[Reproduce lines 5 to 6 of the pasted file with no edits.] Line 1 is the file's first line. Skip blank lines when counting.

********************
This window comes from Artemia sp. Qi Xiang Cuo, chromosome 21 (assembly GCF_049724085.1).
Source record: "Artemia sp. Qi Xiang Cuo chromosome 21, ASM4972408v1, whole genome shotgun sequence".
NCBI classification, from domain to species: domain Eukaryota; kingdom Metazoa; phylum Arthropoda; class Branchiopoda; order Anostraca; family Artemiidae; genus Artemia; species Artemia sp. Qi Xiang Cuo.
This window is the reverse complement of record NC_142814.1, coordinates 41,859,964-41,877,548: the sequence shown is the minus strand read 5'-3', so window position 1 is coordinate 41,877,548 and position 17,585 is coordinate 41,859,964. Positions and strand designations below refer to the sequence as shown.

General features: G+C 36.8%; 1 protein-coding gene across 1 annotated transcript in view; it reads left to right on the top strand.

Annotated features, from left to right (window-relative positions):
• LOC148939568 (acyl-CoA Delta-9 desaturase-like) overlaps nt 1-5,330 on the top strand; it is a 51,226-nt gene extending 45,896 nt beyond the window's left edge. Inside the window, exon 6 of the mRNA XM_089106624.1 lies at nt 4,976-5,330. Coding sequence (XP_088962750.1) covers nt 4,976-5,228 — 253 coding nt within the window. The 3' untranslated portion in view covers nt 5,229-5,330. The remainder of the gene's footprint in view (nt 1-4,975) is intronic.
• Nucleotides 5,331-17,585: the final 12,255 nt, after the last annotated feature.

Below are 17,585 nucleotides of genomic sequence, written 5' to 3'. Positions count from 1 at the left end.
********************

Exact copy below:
General features: G+C 36.8%; 1 protein-coding gene across 1 annotated transcript in view; it reads left to right on the top strand.

Annotated features, from left to right (window-relative positions):